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Sinus Conditions

A sinus infection, or sinusitis, often occurs with asthma. In fact, more than half of the people suffering from asthma are also suffering from chronic sinusitis. Asthma is already a difficult experience, and sinusitis complicates matters. If not treated effectively, it could stay for several months and even develop into a worse condition. The good news is that sinusitis, along with asthma, can be treated by using effective and aggressive methods.

Origins

Though there are many sinuses in the body, the condition actually targets only the paranasal sinuses, which are located in the face, cheeks and eyes. They are connected to the nasal passages and will moisten and warm up the air that enters into the body. With that in mind, sinusitis is the inflammation of such areas, which will limit the passage of air into the body.

Sinusitis starts when the sinuses are irritated by several outside factors. Such factors are viruses, allergens and bacterial infections. When the sinuses are irritated, they swell up and produce a substance known as mucus. When enough mucus builds up in the passageways, it creates a painful pressure every time a person breathes. Other parts of the body can also feel pain like the hands, upper jaw, neck and the area around the eyes. With that, the most prominent symptom of a sinus infection is a headache. Other symptoms include drowsiness, lethargic movement, sore throat and severe cough.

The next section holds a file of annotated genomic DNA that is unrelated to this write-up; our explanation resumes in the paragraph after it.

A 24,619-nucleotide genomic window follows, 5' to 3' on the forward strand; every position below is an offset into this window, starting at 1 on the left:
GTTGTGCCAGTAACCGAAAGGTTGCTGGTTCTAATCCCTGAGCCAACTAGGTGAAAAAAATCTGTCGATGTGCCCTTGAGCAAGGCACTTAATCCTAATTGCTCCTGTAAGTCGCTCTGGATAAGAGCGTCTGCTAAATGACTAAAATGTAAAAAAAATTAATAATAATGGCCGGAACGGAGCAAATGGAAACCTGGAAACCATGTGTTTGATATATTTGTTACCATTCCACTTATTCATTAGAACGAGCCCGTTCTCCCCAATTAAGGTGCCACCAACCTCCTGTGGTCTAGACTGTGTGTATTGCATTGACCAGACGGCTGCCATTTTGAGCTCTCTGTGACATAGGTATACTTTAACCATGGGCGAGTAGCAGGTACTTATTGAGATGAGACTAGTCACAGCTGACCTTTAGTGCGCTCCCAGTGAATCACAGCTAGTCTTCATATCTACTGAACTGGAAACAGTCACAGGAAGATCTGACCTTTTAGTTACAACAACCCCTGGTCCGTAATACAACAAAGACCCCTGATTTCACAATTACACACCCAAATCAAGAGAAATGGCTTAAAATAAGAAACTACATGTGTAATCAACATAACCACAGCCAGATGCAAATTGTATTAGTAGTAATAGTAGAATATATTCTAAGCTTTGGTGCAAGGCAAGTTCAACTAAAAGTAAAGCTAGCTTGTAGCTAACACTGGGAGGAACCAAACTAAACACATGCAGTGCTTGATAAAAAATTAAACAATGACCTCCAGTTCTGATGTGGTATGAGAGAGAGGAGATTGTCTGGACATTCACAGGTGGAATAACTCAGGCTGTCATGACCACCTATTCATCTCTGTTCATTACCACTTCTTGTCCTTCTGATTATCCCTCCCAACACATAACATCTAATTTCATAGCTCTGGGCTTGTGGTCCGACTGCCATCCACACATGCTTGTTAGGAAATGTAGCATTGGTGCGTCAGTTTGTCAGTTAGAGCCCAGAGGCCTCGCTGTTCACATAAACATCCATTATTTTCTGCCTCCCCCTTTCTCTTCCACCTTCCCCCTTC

Treatment

Fortunately, treating sinus infections is easy to perform. However, it must be done quickly to prevent the disease from worsening. In addition, treating sinusitis can alleviate discomfort, which is usually related to asthma. Steroid nasal sprays are used to reduce the swelling in the affected areas and allow the mucus to drain normally. If necessary, pain killers must be taken to prevent further discomfort.

If a buildup of bacteria is detected in the area, it would be best to take antibiotics to lessen the effects of bacterial infection. If the disease is caused through allergic reactions, the person may have to lessen their exposure to the allergenic substance. In more severe cases where the condition complicates the entire air passage and limits the air supply in the person’s body, medical intervention is needed as quickly as possi
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